Support for Trump Is a Litmus Test in 3 GOP Primaries

Support for Trump Is a Litmus Test in 3 GOP Primaries
AP Photo/Evan Vucci
Support for Trump Is a Litmus Test in 3 GOP Primaries
AP Photo/Evan Vucci
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The final debate before next week’s Indiana Republican Senate primary quickly became a test of one thing: Who has the best Trump credentials? 

Rep. Luke Messer used his opening statement to say he’d be a “true ally” of President Trump to help “make America great again.” Rep. Todd Rokita followed by saying he was the most trusted candidate to “support our president in draining the swamp.” And later, Mike Braun said Trump was the “inspiration” for his run for office and highlighted his business background: “Just like President Trump, I’ve built real things.”

The theme was indicative of that coloring many Republican primaries across the country: Seeking support from Trump’s loyal base of voters, candidates are going to extraordinary lengths to link their credentials to the president. In a trio of races with May 8 primary elections -- Indiana, Ohio and West Virginia -- Trump has become perhaps the central message in the final stretch.

One Republican strategist, who requested anonymity to assess candidates’ strategies, said there is “no such thing as ‘Team Not Trump’” among Republican primary voters.

“The animosity and hatred level of the left attacking the president’s legitimacy has translated into everybody on the conservative side putting their jersey on,” the strategist said, pointing to Trump’s high support among GOP voters in polls. “If you’re running in a primary, you have to communicate and make sure voters understand that you have your jersey on too and that you are glad to have the president’s enemies as your enemies.”

Rokita and Messer doubled down on Wednesday. Rokita released an ad linking incumbent Democrat Joe Donnelly to Robert Mueller, the Department of Justice special counsel, and asking: “Who’s tough enough to stop the witch hunt?” Not to be outdone, Messer released a letter officially nominating Trump for the Nobel Peace Prize for his promising efforts to negotiate with North Korea. Of the 17 Republican House members who signed the letter, four are running for Senate, and one is locked in a gubernatorial primary.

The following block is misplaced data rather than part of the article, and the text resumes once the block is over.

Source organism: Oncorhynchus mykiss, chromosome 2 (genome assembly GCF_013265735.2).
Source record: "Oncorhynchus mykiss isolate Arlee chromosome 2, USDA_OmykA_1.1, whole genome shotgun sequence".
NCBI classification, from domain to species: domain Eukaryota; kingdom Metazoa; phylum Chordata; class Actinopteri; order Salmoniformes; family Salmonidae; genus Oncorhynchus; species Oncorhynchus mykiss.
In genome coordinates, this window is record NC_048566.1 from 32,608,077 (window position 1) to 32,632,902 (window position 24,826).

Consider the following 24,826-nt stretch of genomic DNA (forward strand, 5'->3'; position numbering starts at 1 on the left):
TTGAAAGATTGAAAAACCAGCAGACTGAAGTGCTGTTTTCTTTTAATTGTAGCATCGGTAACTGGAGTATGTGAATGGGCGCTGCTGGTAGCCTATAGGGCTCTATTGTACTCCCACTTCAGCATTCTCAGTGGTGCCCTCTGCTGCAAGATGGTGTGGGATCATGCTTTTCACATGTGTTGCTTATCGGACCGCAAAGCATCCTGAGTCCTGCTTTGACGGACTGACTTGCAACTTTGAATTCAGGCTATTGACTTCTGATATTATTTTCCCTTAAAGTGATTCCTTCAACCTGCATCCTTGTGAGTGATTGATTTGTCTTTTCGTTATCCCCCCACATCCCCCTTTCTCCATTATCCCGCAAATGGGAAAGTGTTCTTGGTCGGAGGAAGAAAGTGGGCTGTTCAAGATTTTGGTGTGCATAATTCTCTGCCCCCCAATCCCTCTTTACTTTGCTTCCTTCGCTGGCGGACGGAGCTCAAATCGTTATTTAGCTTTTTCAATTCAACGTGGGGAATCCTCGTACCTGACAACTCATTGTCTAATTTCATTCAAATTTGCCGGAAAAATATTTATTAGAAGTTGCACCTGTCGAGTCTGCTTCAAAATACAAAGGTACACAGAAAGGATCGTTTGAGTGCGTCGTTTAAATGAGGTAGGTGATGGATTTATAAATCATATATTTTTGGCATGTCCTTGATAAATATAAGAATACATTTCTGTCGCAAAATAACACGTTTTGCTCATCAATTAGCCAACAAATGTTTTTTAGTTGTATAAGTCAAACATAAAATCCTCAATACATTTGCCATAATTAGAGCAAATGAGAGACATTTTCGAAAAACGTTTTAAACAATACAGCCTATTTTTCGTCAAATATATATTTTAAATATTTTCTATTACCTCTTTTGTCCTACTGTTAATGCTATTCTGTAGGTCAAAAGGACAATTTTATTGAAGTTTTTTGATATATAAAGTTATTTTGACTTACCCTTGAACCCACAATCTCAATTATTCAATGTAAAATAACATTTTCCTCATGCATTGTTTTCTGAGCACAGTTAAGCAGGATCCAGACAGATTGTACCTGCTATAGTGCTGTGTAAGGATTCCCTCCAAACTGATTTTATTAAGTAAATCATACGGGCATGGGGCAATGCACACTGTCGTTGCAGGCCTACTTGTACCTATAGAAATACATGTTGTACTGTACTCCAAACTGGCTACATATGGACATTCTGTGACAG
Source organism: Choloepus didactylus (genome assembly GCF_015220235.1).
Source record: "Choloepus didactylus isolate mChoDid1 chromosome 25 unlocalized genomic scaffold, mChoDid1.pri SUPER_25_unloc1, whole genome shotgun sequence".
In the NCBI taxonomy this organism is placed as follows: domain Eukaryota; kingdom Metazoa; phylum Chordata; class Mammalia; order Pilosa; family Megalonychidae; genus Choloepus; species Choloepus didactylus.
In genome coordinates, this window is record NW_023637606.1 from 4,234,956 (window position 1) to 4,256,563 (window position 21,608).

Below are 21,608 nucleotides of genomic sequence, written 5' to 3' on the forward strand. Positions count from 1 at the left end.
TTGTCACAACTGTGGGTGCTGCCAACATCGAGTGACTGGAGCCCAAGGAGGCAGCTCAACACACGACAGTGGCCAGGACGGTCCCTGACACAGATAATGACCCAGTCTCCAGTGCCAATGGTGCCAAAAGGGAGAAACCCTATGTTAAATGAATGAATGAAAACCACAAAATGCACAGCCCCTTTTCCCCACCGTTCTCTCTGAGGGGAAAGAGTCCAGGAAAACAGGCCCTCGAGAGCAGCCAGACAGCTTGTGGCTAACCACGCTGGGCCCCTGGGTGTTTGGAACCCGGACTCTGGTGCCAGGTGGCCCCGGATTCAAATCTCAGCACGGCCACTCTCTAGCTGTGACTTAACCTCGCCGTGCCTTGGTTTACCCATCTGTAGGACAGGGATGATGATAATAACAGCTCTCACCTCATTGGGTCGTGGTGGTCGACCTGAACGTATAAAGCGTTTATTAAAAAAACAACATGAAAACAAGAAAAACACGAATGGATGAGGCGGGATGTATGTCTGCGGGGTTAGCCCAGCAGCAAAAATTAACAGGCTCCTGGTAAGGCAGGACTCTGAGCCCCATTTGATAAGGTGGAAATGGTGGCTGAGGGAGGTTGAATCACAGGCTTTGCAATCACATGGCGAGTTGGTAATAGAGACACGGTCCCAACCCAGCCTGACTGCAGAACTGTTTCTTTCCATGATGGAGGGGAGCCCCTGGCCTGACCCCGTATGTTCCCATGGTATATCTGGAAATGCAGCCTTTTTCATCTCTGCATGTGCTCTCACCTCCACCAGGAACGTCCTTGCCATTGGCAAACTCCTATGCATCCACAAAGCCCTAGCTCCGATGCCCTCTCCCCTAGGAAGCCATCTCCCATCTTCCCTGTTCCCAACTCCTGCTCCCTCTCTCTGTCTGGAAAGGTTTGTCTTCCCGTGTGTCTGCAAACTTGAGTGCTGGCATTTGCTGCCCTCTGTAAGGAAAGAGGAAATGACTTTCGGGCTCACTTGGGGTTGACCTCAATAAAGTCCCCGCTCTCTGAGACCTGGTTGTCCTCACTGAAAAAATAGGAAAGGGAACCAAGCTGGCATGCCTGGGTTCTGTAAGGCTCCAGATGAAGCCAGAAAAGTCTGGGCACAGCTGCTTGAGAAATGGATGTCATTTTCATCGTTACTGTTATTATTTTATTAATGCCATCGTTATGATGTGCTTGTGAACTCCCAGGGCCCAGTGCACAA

In Ohio, Rep. Jim Renacci is viewed as the frontrunner of a much quieter, less acrimonious primary than the other two. But he still faces several challengers, most notably businessman Mike Gibbons, who has invested his own money in the race. In what may be the only public poll of the race, conducted in early April, Renacci was the only candidate with double-digit support, but nearly two-thirds of the primary electorate remained undecided.

Trump endorsed Renacci last week, and the Trump re-election campaign followed up with an endorsement Tuesday of the Ohio Republican, who hopes to take on incumbent Sherrod Brown.

“As I travel this state, I see more and more people, that’s the first thing they ask me, ‘Do you support this president?’” Renacci told Fox Business Channel on Wednesday. “I say I absolutely do and they’re happy to hear that.”

“Everybody in the primary talks about being with the president. I’m the only one who has the support of the president,” the congressman added.

Gibbons spokesman Chris Schrimpf offered a different view:

“If you look at which candidate most Trump voters are going to find appealing, most of them will like Mike Gibbons more than a career politician in Washington, D.C.,” Schrimpf said, pointing out that the candidate served as a co-chair of Trump’s Ohio campaign. “I think Ohio voters know Mike Gibbons is a strong Trump supporter.”

Though the effort to court Trump supporters is the same, candidates’ messaging strategies differ greatly. Messer, a member of House GOP leadership and a low-key campaigner, has pitched himself as the staunchest backer of Trump’s agenda and attacked Rokita for voting against a spending bill earlier this year, saying his colleague had not been there for the hard votes. Rokita, who is more brash, has pitched himself as the hard-charging defender of the president. In the debate, he called the special counsel investigation into Trump’s campaign a “witch hunt.”